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  • Tungsten Sharpener

    I was searching for an affordable tungsten sharpener and came across this, anyone have any experience or know anything about it? I use a tip dip product on my mig welder to help with spatter build up but don't know anything about this your input is greatly appreciated
    Weldmark Tungsten Sharpener - Chem-Sharp - WM600Tungsten Sharpener - 5ozChem-Sharp - WM600 provides the safest and most efficient cost effective means of sharpening tungsten. No grinding is needed. Over 500 sharpenings per jar. This chemical re-pointing e

  • #2
    This has been around for years, might be useful to someone is a certain situation, but I don't know what that situation would be...
    Richard

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    • #3
      Bench grinder and a cordless drill to sharpen your tungsten. Cant get much cheaper then that and you get perfectly good points. Its also 10x faster then an expensive tungsten grinder.

      Never used that etching stuff but I doupt it works well. Id rather not have a bunch of chemicals on my tungsten that are gonna get burned off when you strike an arc
      www.silvercreekwelding.com

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      • #4
        Thanks kinda makes sense with the chemicals etc. but keeping a consistent angle I suspect is critical, last night while searching I found several inexpensive heads that can go on a dremel tool that have the holes pre drilled so you get a consistent angle. I also found disposable tengestens as well, cheap enough to give them a try.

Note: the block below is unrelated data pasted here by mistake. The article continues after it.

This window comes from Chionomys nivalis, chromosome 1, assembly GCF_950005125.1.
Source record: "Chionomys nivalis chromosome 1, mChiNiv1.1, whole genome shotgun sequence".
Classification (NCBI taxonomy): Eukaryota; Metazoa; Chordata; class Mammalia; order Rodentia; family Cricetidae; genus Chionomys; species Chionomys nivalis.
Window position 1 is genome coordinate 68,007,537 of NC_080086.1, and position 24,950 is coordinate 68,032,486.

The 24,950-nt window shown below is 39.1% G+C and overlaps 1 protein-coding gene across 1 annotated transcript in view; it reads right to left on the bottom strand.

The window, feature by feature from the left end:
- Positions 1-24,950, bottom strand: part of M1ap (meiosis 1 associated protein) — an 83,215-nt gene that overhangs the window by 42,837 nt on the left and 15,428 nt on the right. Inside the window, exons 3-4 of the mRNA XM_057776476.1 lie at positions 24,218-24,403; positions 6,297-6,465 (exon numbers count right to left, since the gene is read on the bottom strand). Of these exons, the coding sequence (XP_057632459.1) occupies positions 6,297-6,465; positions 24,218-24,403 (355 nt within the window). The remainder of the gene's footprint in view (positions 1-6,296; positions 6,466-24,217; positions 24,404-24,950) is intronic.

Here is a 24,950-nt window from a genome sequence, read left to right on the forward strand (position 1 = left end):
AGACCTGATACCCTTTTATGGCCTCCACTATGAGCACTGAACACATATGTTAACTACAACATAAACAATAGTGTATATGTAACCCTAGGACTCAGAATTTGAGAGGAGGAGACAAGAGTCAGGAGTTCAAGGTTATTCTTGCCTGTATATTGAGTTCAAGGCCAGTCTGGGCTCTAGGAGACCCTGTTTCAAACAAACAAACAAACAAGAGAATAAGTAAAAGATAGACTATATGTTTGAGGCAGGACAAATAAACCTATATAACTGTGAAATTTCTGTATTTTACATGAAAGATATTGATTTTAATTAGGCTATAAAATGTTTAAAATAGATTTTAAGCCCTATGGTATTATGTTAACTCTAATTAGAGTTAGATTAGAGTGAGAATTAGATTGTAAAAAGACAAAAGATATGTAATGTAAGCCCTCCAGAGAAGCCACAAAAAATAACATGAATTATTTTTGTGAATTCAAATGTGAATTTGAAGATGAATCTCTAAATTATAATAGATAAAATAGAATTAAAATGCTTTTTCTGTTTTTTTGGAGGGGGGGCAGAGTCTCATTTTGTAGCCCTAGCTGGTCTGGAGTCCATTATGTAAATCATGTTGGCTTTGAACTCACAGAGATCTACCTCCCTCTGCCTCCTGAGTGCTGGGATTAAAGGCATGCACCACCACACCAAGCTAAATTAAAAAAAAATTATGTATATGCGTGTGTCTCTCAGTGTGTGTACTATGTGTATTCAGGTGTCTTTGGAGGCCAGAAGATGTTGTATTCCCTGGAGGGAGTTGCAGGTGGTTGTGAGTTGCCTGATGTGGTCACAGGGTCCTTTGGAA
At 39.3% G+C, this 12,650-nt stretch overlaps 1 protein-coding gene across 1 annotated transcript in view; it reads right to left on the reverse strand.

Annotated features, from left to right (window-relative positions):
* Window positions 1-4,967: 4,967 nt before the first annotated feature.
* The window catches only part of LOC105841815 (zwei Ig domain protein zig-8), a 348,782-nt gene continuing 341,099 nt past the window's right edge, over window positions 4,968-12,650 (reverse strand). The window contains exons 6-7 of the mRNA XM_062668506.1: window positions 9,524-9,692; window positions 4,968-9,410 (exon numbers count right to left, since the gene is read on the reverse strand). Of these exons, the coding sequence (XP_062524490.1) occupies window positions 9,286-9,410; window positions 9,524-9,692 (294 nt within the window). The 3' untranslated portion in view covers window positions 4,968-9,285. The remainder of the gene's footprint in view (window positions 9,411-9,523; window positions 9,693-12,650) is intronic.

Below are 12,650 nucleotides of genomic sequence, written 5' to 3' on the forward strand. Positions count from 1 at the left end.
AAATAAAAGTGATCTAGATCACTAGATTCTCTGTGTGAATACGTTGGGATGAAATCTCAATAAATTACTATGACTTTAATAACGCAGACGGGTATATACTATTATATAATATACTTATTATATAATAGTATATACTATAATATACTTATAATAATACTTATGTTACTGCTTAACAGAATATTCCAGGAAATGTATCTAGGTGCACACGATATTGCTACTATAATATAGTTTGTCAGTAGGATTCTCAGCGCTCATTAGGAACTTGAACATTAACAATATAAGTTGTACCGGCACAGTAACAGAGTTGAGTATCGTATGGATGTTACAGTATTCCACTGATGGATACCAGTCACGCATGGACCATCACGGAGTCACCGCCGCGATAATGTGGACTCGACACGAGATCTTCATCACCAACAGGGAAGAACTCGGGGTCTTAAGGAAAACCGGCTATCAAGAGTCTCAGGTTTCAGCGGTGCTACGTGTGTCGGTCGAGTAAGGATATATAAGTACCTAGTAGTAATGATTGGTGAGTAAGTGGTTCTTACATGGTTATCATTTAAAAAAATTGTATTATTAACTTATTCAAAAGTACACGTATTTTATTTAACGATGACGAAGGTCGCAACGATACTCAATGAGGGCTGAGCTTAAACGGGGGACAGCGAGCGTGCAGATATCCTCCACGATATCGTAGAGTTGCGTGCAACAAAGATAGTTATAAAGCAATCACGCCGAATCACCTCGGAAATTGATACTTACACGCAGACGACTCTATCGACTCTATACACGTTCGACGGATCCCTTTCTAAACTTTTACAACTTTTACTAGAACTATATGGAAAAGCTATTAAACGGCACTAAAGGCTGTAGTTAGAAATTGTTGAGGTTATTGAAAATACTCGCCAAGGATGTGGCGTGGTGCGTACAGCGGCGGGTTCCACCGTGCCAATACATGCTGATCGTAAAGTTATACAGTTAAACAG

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        • #5
          Originally posted by Busted_Knuckles View Post
          keeping a consistent angle I suspect is critical
          Not really. Recomended is 2.5x tungsten diameter. Ive probably used anywhere from 1 to 4x diameter and it doesn't make a huge difference. A real sharp point is good if your doing thin stainless or something like that.

          A cheap bench grinder can be bought for around 50 bucks probably. And you likely have a cordless drill kicking around. Throw your tungsten in the drill and sharpen on the bench grinder. You can get very consistent results. Ive welded thousands of x-ray joints with this method and its 10x faster then those stupid tungsten grinders.
          www.silvercreekwelding.com

          Miller Trailblazer 325 efi
          Miller extreme 12vs
          Thermal arc 186 ac/dc
          Lincoln power wave 455m/stt with 10m dual feeder

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          • #6
            Well there's a time and place for all methods, although I believe you're right Willvis, if you're getting the job done then keep on "keepin on"
            Richard

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            • #7